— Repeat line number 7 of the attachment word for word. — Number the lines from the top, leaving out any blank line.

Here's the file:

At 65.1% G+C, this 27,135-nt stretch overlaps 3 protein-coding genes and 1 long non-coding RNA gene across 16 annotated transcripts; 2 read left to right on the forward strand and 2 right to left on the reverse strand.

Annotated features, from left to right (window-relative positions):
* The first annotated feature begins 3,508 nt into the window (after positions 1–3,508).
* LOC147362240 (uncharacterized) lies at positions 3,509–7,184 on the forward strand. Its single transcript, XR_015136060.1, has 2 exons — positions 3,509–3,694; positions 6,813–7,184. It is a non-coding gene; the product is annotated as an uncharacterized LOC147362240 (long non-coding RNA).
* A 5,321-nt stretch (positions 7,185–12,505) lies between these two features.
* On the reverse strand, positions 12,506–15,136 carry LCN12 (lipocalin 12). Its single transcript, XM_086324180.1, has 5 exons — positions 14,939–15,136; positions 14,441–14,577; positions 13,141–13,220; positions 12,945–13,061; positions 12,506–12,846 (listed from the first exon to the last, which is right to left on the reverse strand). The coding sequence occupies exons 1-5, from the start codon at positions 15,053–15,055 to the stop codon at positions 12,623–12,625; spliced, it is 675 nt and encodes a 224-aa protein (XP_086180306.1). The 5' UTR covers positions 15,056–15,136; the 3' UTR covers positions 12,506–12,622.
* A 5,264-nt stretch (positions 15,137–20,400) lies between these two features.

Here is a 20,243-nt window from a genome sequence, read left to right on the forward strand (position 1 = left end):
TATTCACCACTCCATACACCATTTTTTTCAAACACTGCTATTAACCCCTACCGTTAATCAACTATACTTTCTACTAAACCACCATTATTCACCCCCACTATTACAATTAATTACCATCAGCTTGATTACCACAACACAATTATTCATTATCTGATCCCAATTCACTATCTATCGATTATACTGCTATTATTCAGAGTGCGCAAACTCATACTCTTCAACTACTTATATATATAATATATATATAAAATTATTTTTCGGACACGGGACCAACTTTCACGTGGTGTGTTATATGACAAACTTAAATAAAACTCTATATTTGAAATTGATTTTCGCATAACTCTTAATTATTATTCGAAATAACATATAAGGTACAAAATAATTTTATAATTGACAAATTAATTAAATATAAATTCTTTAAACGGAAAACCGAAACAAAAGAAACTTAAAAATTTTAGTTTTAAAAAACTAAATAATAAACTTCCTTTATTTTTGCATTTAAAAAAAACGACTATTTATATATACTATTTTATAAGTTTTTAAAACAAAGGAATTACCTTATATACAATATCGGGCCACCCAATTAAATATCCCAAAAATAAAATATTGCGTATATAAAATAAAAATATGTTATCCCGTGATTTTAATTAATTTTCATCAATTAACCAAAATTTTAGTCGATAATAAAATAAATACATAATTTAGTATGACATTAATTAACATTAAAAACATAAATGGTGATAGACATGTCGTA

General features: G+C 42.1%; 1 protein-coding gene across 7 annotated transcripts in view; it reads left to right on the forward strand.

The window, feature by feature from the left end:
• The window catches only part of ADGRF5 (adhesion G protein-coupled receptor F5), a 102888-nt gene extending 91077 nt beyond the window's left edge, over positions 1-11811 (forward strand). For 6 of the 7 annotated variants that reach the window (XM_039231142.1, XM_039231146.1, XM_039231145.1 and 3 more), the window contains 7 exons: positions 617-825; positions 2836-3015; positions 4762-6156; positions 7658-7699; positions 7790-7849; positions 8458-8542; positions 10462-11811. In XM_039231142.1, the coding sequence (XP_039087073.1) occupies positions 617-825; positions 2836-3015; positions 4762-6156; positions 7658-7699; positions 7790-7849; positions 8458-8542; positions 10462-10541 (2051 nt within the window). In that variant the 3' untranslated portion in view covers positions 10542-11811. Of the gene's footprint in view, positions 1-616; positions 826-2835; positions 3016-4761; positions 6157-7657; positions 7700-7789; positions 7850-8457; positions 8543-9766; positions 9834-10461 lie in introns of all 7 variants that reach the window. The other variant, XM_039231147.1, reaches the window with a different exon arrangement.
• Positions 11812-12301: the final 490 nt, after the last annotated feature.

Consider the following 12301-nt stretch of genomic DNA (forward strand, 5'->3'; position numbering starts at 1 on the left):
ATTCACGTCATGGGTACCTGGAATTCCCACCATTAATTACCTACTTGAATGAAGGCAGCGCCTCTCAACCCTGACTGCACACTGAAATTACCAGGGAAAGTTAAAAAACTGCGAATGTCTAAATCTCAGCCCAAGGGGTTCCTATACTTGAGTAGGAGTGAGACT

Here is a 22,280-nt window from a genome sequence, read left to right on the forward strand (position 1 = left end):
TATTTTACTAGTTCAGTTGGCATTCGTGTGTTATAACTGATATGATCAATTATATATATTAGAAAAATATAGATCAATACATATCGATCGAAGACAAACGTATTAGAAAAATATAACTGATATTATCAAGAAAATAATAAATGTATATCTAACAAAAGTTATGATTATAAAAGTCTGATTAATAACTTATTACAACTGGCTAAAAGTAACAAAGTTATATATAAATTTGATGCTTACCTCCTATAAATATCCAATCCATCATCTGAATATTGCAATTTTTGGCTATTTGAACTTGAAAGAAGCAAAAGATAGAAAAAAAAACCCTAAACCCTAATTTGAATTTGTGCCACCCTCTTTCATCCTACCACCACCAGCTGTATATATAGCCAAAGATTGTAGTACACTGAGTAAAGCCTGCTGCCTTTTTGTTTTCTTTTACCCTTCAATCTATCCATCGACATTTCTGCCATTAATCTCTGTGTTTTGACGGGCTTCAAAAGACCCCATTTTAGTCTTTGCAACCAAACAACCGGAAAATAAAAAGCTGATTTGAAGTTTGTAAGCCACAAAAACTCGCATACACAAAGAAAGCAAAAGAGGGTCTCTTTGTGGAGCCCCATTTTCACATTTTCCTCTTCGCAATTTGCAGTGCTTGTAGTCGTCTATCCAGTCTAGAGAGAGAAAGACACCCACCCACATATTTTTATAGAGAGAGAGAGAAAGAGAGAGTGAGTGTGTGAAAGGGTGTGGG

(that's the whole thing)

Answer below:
* A 5,264-nt stretch (positions 15,137–20,400) lies between these two features.